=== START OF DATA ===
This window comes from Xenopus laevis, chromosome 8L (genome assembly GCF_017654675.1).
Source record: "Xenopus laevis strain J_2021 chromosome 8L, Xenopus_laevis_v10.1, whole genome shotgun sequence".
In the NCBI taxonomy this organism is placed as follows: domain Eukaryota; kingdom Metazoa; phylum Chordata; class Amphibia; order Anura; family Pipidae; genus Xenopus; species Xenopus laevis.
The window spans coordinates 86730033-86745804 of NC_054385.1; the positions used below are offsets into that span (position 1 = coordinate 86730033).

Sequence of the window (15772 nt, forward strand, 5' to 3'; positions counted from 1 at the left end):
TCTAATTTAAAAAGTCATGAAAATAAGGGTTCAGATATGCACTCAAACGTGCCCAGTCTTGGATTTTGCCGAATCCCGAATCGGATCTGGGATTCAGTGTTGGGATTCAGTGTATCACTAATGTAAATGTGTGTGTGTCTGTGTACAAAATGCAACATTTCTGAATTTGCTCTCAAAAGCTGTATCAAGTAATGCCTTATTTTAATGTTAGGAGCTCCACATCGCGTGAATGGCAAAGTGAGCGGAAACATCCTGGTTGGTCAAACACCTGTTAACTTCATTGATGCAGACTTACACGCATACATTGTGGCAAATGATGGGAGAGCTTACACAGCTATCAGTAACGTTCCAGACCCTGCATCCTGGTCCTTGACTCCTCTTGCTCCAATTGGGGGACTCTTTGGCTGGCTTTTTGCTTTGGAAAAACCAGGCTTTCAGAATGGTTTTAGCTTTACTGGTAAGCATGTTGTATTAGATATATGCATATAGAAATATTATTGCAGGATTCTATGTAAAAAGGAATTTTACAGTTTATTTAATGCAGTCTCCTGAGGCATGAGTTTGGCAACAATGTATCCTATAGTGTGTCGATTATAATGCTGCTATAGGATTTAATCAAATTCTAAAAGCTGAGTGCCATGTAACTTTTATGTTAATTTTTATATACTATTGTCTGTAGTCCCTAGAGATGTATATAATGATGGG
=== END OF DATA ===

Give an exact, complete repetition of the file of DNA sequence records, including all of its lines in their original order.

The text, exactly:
This window comes from Xenopus laevis, chromosome 8L (genome assembly GCF_017654675.1).
Source record: "Xenopus laevis strain J_2021 chromosome 8L, Xenopus_laevis_v10.1, whole genome shotgun sequence".
In the NCBI taxonomy this organism is placed as follows: domain Eukaryota; kingdom Metazoa; phylum Chordata; class Amphibia; order Anura; family Pipidae; genus Xenopus; species Xenopus laevis.
The window spans coordinates 86730033-86745804 of NC_054385.1; the positions used below are offsets into that span (position 1 = coordinate 86730033).

Sequence of the window (15772 nt, forward strand, 5' to 3'; positions counted from 1 at the left end):
TCTAATTTAAAAAGTCATGAAAATAAGGGTTCAGATATGCACTCAAACGTGCCCAGTCTTGGATTTTGCCGAATCCCGAATCGGATCTGGGATTCAGTGTTGGGATTCAGTGTATCACTAATGTAAATGTGTGTGTGTCTGTGTACAAAATGCAACATTTCTGAATTTGCTCTCAAAAGCTGTATCAAGTAATGCCTTATTTTAATGTTAGGAGCTCCACATCGCGTGAATGGCAAAGTGAGCGGAAACATCCTGGTTGGTCAAACACCTGTTAACTTCATTGATGCAGACTTACACGCATACATTGTGGCAAATGATGGGAGAGCTTACACAGCTATCAGTAACGTTCCAGACCCTGCATCCTGGTCCTTGACTCCTCTTGCTCCAATTGGGGGACTCTTTGGCTGGCTTTTTGCTTTGGAAAAACCAGGCTTTCAGAATGGTTTTAGCTTTACTGGTAAGCATGTTGTATTAGATATATGCATATAGAAATATTATTGCAGGATTCTATGTAAAAAGGAATTTTACAGTTTATTTAATGCAGTCTCCTGAGGCATGAGTTTGGCAACAATGTATCCTATAGTGTGTCGATTATAATGCTGCTATAGGATTTAATCAAATTCTAAAAGCTGAGTGCCATGTAACTTTTATGTTAATTTTTATATACTATTGTCTGTAGTCCCTAGAGATGTATATAATGATGGG